Posted by Michael Knight on Sep 24, 2019
Stuart Heriot was called upon to introduce our Guest Speaker and this was accomplished in a most comprehensive manner. 
We learned that Peter Thompson has qualifications in environmental science and law, including BSc (Hons), Bachelor of Laws, Master of Law, Graduate Diploma of Legal Practice, Diploma of Management, and is an accredited specialist in Local Govt and Planning Law. At this point, Stuart stopped to draw breath!!!! 
Peter spoke first about the concept of Special Activation Precincts, and why they are desirable. Our interstate neighbours have pursued business with streamlined planning and approval systems, while NSW has higher hurdles. The NSW govt will initially identify six areas, and "pre qualify" them for development by completing some environmental impact reports. Parkes was the first selected, Bomen was next, and Peter predicted that Williamtown was likely the third.
Any company looking to develop a factory in Wagga Wagga would benefit through ease of approval, developed infrastructure, and State Govt incentives. All the funding for these projects is provided by the sale of the Snowy Hydro.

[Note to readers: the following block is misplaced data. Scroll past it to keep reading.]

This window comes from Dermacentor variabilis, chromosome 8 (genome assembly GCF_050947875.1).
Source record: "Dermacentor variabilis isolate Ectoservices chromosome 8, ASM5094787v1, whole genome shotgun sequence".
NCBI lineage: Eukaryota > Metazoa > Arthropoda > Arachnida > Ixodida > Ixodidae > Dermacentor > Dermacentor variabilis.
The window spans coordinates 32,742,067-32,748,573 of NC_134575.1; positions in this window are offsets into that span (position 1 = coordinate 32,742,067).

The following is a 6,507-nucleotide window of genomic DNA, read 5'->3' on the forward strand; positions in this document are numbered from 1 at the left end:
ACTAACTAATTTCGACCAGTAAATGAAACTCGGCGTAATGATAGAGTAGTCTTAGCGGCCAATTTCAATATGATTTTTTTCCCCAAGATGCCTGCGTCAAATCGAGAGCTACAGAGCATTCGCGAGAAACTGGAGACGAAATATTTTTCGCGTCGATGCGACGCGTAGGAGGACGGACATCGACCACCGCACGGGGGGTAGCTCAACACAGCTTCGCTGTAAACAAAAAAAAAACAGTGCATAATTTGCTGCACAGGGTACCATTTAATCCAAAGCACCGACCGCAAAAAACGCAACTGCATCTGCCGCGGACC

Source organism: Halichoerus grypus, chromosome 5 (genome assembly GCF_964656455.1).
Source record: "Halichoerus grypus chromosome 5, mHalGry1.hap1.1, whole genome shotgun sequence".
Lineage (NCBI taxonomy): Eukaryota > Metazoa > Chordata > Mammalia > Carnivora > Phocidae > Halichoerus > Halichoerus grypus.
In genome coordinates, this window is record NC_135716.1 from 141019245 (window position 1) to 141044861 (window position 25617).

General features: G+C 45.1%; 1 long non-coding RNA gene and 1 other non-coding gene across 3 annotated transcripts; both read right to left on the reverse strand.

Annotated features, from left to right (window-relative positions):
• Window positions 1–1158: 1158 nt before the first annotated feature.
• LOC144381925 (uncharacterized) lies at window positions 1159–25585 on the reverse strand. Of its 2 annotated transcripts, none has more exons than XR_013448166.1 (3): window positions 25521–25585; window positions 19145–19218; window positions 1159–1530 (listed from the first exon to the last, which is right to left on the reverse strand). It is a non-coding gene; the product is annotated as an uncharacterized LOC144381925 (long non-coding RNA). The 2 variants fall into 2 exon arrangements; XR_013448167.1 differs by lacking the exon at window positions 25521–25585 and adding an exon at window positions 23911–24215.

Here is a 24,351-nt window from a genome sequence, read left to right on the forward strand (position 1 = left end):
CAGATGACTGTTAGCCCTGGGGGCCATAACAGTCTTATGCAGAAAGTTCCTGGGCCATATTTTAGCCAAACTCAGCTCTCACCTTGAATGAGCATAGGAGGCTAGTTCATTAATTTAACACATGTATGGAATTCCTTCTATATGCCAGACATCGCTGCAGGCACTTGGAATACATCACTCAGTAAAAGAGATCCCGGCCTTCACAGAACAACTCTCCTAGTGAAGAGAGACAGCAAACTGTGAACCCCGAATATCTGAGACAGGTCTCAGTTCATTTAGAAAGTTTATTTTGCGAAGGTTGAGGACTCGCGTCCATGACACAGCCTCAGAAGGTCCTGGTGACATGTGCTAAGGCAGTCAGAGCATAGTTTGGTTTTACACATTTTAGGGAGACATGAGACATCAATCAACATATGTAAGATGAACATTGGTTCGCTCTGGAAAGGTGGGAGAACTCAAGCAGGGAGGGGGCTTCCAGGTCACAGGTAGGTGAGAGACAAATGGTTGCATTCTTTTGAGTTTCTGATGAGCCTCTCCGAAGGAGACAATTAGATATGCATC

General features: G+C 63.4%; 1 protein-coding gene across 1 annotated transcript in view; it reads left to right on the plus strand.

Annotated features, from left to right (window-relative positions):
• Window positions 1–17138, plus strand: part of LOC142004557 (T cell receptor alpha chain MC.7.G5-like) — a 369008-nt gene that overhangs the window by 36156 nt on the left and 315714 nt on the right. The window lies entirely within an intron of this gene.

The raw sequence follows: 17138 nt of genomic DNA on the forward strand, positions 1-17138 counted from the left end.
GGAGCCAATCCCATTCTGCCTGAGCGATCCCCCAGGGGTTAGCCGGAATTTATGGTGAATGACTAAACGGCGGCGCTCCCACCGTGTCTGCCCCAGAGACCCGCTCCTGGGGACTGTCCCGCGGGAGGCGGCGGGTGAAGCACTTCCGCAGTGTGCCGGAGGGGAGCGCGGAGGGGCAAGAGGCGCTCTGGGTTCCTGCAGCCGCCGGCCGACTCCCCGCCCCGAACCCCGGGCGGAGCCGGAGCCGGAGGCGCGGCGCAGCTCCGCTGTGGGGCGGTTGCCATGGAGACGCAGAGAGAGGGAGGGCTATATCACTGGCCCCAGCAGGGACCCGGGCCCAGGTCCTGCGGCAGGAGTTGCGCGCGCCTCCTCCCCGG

Peter then addressed Digital connectivity, and indicated that three areas within Wagga will have spectacular internet speed, Bomen, the CBD and the Health Precinct. A big pipe for data, and quicker than Sydney or Melbourne, was the carrot dangled.
Electrical Transmission was the third leg of the trifecta, with connections to South Australia, Victoria, The Snowy scheme and local generation, both Uranquinty and Solar. Secure, clean power will be attractive to the data warehousing industry.
We were not surprised to learn that Wagga Wagga Council is short of qualified engineering staff. We have 11 engineers at WWCC, but Tamworth, a comparable council has 35 engineers. This provides an explanation why WWCC is setting up an office in Sydney, and is hopeful that new may attract some of our Sydney staff to Wagga in the future. Advertising for Sydney based engineering jobs for the WWCC drew 300 applicants. Nine positions were filled.
Peter commented that the best of the candidates were immediate "you're hired", and there were some " wouldn't trust to put your wheelie bin out."
There were questions on subjects like approval delays, jobs for spouses, and freight and logistics plans. All were earnestly addressed.